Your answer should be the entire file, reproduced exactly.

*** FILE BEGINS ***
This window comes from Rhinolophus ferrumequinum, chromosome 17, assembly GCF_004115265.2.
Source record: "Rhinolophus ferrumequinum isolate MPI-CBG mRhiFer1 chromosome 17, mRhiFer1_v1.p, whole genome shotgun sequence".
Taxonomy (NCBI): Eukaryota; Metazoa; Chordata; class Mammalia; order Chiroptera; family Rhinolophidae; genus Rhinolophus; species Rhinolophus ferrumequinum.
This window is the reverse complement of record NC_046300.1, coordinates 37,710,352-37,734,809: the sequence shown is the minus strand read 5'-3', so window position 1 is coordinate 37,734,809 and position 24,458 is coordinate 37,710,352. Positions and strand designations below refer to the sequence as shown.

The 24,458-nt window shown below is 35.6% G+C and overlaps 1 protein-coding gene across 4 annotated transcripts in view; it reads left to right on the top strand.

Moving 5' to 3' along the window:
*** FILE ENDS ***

This window comes from Rhinolophus ferrumequinum, chromosome 17, assembly GCF_004115265.2.
Source record: "Rhinolophus ferrumequinum isolate MPI-CBG mRhiFer1 chromosome 17, mRhiFer1_v1.p, whole genome shotgun sequence".
Taxonomy (NCBI): Eukaryota; Metazoa; Chordata; class Mammalia; order Chiroptera; family Rhinolophidae; genus Rhinolophus; species Rhinolophus ferrumequinum.
This window is the reverse complement of record NC_046300.1, coordinates 37,710,352-37,734,809: the sequence shown is the minus strand read 5'-3', so window position 1 is coordinate 37,734,809 and position 24,458 is coordinate 37,710,352. Positions and strand designations below refer to the sequence as shown.

The 24,458-nt window shown below is 35.6% G+C and overlaps 1 protein-coding gene across 4 annotated transcripts in view; it reads left to right on the top strand.

Moving 5' to 3' along the window: